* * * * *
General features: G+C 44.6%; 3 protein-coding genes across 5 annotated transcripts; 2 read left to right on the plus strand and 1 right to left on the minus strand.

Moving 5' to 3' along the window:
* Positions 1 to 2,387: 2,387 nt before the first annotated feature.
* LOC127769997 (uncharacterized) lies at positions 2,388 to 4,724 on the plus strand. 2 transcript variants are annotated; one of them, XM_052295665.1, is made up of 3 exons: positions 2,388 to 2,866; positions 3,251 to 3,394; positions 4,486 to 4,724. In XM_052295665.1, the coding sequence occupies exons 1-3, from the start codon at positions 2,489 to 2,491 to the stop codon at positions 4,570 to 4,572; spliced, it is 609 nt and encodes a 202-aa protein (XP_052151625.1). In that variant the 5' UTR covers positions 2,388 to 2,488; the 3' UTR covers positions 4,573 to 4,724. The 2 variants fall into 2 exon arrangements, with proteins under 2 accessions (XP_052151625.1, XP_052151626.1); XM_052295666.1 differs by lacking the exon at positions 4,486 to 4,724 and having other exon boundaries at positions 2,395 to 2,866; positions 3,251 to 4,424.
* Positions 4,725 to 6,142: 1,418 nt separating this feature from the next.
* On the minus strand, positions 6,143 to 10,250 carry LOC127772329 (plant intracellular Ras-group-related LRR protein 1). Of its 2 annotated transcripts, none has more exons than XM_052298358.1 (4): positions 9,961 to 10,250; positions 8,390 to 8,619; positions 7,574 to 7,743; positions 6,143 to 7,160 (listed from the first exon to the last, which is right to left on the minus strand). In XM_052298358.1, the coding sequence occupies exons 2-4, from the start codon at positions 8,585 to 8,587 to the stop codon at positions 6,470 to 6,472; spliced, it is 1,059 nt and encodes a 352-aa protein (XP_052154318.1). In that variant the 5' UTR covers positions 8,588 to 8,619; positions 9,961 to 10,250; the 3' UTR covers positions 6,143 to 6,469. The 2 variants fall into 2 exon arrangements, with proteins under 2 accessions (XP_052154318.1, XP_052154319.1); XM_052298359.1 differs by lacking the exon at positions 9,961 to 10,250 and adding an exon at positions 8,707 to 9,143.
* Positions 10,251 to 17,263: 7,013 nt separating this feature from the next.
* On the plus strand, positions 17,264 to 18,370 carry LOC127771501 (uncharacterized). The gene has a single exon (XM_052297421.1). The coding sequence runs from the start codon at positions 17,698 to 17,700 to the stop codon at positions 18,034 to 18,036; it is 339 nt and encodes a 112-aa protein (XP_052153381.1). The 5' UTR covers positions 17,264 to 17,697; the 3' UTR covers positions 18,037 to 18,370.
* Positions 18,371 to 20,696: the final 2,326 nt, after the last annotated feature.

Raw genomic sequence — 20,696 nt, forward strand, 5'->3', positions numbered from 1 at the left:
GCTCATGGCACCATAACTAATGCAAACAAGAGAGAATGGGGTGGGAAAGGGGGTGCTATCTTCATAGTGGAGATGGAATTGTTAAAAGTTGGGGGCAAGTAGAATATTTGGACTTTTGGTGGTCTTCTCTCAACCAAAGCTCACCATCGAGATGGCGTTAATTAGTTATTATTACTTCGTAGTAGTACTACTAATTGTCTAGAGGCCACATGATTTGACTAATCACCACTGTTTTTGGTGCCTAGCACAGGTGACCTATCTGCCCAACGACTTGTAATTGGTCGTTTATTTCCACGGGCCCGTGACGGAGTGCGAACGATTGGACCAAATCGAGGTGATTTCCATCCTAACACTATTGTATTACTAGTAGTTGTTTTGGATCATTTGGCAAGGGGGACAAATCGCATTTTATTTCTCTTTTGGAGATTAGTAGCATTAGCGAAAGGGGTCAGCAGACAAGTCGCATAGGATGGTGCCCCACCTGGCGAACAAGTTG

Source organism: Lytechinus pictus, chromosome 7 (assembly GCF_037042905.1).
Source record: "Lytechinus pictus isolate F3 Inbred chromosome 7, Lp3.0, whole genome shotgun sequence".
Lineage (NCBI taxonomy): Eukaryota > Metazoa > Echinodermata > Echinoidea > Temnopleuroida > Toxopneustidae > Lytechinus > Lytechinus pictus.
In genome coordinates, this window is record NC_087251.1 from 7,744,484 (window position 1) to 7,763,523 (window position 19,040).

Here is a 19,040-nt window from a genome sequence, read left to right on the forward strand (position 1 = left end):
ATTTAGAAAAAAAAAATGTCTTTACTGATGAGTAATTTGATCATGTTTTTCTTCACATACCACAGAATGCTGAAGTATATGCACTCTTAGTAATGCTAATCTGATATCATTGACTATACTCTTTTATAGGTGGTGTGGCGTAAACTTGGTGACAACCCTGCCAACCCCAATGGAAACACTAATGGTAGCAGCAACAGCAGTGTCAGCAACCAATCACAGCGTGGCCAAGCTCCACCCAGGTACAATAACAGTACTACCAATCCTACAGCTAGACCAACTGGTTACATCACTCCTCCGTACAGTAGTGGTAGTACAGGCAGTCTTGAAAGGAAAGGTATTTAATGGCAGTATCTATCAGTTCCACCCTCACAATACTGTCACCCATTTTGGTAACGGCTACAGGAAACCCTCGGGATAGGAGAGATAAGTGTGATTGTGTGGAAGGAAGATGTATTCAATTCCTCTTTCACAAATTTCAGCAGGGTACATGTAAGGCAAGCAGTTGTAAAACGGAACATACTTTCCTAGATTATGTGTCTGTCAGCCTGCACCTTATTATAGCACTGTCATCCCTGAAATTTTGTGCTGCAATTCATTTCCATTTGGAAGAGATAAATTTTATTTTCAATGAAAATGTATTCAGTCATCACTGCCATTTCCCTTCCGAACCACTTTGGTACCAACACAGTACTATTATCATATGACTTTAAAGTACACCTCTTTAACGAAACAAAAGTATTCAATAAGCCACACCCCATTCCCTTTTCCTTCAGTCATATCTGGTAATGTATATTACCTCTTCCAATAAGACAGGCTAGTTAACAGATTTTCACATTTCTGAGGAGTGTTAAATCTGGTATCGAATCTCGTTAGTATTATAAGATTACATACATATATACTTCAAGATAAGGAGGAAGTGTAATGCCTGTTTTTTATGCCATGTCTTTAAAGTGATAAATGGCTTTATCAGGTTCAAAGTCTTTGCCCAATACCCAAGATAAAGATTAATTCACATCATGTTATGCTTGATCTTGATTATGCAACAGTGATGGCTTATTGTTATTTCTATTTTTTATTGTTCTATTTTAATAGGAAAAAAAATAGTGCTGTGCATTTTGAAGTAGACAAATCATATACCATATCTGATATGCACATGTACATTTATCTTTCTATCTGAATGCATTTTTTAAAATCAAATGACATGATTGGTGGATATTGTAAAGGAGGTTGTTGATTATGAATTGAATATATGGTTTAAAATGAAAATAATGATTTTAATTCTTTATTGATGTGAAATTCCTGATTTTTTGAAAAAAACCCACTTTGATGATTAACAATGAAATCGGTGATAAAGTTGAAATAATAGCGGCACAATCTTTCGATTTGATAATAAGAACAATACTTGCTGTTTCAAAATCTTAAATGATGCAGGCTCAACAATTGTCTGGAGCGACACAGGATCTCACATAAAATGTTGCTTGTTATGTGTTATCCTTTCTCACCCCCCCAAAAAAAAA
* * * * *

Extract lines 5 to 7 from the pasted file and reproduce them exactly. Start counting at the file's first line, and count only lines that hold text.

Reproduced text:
* Positions 4,725 to 6,142: 1,418 nt separating this feature from the next.
* On the minus strand, positions 6,143 to 10,250 carry LOC127772329 (plant intracellular Ras-group-related LRR protein 1). Of its 2 annotated transcripts, none has more exons than XM_052298358.1 (4): positions 9,961 to 10,250; positions 8,390 to 8,619; positions 7,574 to 7,743; positions 6,143 to 7,160 (listed from the first exon to the last, which is right to left on the minus strand). In XM_052298358.1, the coding sequence occupies exons 2-4, from the start codon at positions 8,585 to 8,587 to the stop codon at positions 6,470 to 6,472; spliced, it is 1,059 nt and encodes a 352-aa protein (XP_052154318.1). In that variant the 5' UTR covers positions 8,588 to 8,619; positions 9,961 to 10,250; the 3' UTR covers positions 6,143 to 6,469. The 2 variants fall into 2 exon arrangements, with proteins under 2 accessions (XP_052154318.1, XP_052154319.1); XM_052298359.1 differs by lacking the exon at positions 9,961 to 10,250 and adding an exon at positions 8,707 to 9,143.
* Positions 10,251 to 17,263: 7,013 nt separating this feature from the next.